Do keep us posted. We fly to Switzerland on March 28th and will keep checking our email. Take Care of Each Other!

The Best to You!

Liz and Willie


Comments by John Pearlman
Owner of Nepenthe

    Strange how ones path can abruptly alter course. Of all the dangerous stretches I faced bringing Nepenthe the 3000 miles back to San Francisco, who would have dreamed the path between the seas would have been the riskiest leg?! When looking at pictures of the aftermath, w/ all the masts & debris laying strewn across the decks of the two sailboats, it's absolutely amazing no one was severely injured or killed. Let me give you a brief recap of the scene: @ 8:30am on Fri March 2nd, Nepenthe & Antares Royale, a 45' Swiss flagged ketch, were nested, ie. tied side by side. We motored into the 1st southbound chamber & Antares was then tied to a 100' tug that was tied to the side wall. The stern of a 600+' freighter was about 75' ahead. The water began to rise & all was well until we were about 10' from the top. At that pt I looked back after having taken a picture of my smiling friend Bill, & saw the stern of the tug drifting away from the wall. I muttered to Bill "I think we're in trouble". I ran to Nepenthe's engine controls & put it in reverse & applied full throttle....w/ no effect! As it became evident that impact w/ the stern of the freighter was imminent the advisors began to shout orders to run to the tug. I stayed in the cockpit until after the mast, w/ a bone chilling cracking & crunching, impacted the overhang of the freighter's transom & Nepenthe's deck & hull began to slide under the deeply beveled stern. At that point I actually had to climb 'up' to the starboard side of the boat to leap on to Antares. Thoughts of being crushed between the ship & Nepenthe wrung epinephrine from my adrenals & catapulted me past Antares & into the tug. I had no awareness of falling masts on my short heart thudding journey across the boats, & yet upon reaching the relative safety of the tug stern & looking back I could not see a clear area of deck that wasn't riddled w/ debris. After all crew members were on board the tug, the lower half of Antares main mast came crashing down not more than a foot from our advisors head & just a few inches from the arm of one of my crew. As you might imagine we were all in shock as the war-like scene lay before us.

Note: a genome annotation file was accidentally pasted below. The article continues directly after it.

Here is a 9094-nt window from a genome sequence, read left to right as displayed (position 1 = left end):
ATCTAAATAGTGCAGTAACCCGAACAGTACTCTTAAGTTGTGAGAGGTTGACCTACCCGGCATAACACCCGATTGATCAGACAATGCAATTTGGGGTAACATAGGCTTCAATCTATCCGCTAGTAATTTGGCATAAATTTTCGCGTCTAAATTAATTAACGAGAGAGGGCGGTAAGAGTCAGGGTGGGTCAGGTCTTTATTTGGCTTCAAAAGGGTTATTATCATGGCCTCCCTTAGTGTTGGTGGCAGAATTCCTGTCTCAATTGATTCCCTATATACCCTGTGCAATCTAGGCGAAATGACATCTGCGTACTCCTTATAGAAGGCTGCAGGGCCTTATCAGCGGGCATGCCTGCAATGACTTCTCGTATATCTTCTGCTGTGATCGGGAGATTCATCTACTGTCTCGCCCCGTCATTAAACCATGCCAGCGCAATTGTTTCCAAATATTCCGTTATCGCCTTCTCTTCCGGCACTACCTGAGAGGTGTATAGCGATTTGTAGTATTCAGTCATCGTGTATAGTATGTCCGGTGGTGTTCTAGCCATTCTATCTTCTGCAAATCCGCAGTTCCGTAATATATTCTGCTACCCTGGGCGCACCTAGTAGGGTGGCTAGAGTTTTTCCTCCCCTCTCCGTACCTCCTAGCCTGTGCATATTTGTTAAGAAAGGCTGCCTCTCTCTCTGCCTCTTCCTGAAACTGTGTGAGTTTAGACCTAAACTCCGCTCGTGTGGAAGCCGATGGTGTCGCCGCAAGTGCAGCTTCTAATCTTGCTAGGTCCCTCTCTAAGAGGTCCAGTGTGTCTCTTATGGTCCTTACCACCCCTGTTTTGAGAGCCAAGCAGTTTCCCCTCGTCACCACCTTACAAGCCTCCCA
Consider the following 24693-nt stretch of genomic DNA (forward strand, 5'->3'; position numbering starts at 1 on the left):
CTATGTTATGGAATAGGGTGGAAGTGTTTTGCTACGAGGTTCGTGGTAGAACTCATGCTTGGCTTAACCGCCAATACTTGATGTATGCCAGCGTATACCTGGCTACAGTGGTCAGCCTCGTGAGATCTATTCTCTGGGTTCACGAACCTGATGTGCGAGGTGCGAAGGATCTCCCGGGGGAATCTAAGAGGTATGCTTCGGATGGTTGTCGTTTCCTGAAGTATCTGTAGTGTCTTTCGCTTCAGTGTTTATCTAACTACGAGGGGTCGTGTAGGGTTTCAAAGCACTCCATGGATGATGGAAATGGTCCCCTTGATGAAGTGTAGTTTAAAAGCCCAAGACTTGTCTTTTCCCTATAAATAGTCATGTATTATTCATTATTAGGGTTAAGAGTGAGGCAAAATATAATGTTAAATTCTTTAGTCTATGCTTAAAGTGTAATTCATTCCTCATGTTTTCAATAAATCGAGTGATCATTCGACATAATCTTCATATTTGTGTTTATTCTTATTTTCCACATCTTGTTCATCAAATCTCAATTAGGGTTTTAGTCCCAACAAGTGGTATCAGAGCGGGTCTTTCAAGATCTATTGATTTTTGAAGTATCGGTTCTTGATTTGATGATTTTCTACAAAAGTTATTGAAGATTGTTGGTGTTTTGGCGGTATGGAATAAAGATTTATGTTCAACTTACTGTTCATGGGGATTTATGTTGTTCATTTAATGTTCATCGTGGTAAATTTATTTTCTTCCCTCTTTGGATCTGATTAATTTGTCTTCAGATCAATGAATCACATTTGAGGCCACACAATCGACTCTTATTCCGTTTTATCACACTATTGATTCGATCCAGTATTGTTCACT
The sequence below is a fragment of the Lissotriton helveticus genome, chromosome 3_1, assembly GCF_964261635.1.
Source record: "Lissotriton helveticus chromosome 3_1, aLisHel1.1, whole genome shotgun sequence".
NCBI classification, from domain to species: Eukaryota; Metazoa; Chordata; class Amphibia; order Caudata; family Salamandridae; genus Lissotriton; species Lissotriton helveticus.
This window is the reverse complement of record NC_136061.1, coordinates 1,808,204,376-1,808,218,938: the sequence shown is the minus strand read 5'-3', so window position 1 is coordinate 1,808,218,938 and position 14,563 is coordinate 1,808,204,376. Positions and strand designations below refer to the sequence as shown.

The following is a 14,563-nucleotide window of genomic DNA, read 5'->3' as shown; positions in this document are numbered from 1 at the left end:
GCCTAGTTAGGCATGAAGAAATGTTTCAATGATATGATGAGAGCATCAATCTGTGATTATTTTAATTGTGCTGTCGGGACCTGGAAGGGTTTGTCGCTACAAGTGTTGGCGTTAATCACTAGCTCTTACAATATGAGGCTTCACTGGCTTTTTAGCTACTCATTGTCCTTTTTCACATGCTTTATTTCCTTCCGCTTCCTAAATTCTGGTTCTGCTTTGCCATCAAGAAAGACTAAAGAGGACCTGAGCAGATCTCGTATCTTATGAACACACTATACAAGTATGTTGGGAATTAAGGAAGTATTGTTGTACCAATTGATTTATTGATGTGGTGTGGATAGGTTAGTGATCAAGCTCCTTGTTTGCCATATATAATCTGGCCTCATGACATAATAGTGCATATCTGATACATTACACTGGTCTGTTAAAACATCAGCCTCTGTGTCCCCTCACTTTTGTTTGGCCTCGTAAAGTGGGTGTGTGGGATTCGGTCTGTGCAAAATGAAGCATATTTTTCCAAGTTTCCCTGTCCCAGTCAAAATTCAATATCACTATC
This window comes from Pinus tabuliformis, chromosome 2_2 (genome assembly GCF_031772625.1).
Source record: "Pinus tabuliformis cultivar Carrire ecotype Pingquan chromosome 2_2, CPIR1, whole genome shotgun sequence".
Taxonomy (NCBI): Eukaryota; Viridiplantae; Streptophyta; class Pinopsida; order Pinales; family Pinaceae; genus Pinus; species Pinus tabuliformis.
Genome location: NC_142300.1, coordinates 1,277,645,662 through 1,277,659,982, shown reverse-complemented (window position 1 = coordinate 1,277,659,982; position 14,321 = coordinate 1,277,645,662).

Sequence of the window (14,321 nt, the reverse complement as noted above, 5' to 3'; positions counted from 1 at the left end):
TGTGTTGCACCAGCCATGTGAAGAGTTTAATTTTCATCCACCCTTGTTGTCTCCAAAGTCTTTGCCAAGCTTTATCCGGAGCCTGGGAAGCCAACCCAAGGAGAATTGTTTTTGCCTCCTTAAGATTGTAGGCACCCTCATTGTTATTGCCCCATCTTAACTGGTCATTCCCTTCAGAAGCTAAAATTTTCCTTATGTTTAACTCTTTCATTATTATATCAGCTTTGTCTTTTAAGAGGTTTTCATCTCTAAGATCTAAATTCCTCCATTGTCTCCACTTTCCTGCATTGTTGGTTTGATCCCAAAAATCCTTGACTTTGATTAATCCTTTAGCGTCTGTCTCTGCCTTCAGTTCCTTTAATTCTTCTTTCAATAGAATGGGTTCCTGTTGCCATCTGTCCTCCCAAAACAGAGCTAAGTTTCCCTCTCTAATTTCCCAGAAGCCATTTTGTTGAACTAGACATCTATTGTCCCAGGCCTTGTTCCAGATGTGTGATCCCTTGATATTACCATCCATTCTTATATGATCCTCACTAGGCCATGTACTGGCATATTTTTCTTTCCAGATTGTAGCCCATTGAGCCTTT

One of the pleasant surprises has been the gentle & caring way the Canal officials have comported themselves. Even the technicians who disconnected the rigging from the chain plates to allow the masts removal did it w/ such care- inserting each cotter pin into its clevis pin after placing it back into its turnbuckle. 

    3 days after the incident there was a formal hearing where all party's were questioned to illuminate what went wrong. To my & the crew of Antares great relief, the head of the Panama Canal Authority, Capt Rodrigues, who is heading this investigation, turned out to be a most empathetic, kind, soft spoken, good humored man. He actually apologized to us for this obvious blunder on the part of the tug crew. He said he could make a ruling now w/ what he's heard but had to follow protocol & wait.

    So what did go wrong? It seems the answer comes in two parts. 

1) the boatswaine handling the stern line, through inattention, allowed the required five wraps on the wench capstan to come undone & before he was able to refasten it the tug had swung so far away from the wall that the distance exceeded the length of the line & it fell into the water.

2) the tug captain, if he had been behind the controls & properly operating this mighty 3,000 horsepower twin engine egg-beater ship, considered to be perhaps the most maneuverable water craft on earth, should have had no problem pulling the stern back to the wall...so why didn't it happen? The tug capt maintains that if he had applied enough power to pull the tug back to the wall he would have torn the lines from the sailboats...huh? So the alternative was to do nothing & let them crash into the freighter? He then stated that the sailboats keels impeded his tugs propulsion & he was therefore unable to maneuver back to the wall. Upon some pointed questioning by Captain Rodrigues, who is himself a qualified tug captain, this version did not make much sense- the tugs turbines are 17' deep w/ 10' blades from the bottom up & they are placed in front of the steering house. The sailboats were tied so their bows were aft of the steering house & the drafts of each were 5 1/2 feet & 7 feet. It seemed obvious to all present at the hearing that one of three scenerios occured regarding the conduct of the tug captain: A) he was not in the wheel house. B) he was asleep in the wheel house. C) he panicked & failed to operate the tug properly.

    I'm now at Pedro Miguel, a marina in the middle of the canal, living among the ruins of my boat- quite depressing. The next step is to get a survey & submit it to the canal authority & then await their ruling as to compensation. Ah, to be among the islands again.

John Pearlman

 


Comments by David Wilson, 
author of "Transiting the Panama Canal Small Vessel"

Accident in the Panama Canal

   March 2 was a typical summer day in Panama; the yachts Nepenthe, an Islander 37 owned by John Pearlman from Sausalito, CA and Antares Royale, a 45 ft. Dufour 1200 ketch owned by Ulrich and Barbara Sandmeier of Switzerland, started their transit of the Panama Canal from the Caribbean to the Pacific. Barbara was on deck with her movie camera capturing every moment of this exciting part of their adventure. Their line handlers, and Autoridad de Canal de Panama (ACP) supplied transit Advisors, had come aboard before sunrise to assist them.